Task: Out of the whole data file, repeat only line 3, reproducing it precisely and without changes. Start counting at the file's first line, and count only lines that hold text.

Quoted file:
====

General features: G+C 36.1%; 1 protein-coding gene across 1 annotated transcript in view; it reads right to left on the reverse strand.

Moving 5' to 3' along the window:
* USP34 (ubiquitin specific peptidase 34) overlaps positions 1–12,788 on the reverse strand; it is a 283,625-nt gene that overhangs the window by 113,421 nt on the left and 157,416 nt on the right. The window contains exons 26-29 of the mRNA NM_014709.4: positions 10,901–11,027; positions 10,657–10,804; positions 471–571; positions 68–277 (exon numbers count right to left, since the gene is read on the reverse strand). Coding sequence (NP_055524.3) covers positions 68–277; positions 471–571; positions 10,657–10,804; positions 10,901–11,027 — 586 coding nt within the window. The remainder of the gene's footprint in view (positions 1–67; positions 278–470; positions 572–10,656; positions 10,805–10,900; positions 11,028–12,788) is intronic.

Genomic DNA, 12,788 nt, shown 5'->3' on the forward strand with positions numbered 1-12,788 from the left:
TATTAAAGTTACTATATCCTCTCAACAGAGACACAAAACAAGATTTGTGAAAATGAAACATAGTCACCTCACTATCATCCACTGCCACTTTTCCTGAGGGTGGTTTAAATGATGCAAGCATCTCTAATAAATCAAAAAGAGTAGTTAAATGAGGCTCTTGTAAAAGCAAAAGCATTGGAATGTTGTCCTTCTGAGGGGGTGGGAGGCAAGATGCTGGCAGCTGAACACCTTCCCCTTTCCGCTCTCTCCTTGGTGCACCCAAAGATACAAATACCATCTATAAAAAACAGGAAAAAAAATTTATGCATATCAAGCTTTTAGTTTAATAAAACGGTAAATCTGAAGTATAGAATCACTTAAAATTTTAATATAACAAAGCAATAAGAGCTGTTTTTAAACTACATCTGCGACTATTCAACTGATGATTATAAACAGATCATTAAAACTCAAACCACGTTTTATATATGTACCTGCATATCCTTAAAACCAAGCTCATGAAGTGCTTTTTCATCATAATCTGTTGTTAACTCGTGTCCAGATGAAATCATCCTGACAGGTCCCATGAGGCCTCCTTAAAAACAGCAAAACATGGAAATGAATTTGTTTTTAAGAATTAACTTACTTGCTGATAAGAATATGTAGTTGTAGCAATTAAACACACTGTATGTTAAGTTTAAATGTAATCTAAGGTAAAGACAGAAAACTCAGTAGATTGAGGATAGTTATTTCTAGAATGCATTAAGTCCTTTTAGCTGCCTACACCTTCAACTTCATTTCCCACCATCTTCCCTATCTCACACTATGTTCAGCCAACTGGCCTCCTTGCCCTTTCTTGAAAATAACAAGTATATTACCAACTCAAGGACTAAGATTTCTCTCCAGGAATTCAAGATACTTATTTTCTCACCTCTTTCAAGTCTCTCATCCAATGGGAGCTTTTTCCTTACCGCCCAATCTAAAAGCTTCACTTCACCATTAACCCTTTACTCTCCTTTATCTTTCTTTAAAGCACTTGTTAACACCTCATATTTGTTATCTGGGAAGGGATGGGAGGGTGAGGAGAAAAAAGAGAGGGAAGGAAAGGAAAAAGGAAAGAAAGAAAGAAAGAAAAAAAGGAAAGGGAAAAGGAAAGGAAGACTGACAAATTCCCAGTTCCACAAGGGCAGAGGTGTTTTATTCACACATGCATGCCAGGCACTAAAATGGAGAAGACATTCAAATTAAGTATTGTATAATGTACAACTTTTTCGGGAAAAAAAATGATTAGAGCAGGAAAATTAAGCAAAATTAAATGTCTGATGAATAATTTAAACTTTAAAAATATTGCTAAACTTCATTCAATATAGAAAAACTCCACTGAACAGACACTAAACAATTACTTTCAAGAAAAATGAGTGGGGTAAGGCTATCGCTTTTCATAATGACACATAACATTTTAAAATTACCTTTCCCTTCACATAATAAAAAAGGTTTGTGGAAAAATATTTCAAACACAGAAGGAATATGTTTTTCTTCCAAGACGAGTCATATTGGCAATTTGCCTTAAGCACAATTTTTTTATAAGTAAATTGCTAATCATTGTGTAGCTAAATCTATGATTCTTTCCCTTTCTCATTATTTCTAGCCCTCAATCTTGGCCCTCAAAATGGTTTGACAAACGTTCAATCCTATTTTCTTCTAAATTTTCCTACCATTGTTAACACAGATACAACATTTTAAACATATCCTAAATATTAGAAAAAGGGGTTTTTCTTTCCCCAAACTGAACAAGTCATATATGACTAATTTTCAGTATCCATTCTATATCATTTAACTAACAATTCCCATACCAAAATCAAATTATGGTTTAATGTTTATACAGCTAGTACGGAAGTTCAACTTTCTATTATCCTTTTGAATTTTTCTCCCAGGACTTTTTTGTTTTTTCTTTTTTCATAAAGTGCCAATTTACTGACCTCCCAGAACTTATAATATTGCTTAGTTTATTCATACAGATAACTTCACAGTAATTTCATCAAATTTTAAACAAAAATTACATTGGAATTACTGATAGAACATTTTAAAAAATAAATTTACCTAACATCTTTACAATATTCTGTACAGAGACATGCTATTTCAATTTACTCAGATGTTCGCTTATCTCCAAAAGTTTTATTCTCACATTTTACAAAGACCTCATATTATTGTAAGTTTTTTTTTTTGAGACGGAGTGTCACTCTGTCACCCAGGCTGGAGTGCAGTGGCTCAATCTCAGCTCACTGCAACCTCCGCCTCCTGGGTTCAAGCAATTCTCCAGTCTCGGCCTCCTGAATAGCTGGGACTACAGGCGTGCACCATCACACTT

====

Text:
* USP34 (ubiquitin specific peptidase 34) overlaps positions 1–12,788 on the reverse strand; it is a 283,625-nt gene that overhangs the window by 113,421 nt on the left and 157,416 nt on the right. The window contains exons 26-29 of the mRNA NM_014709.4: positions 10,901–11,027; positions 10,657–10,804; positions 471–571; positions 68–277 (exon numbers count right to left, since the gene is read on the reverse strand). Coding sequence (NP_055524.3) covers positions 68–277; positions 471–571; positions 10,657–10,804; positions 10,901–11,027 — 586 coding nt within the window. The remainder of the gene's footprint in view (positions 1–67; positions 278–470; positions 572–10,656; positions 10,805–10,900; positions 11,028–12,788) is intronic.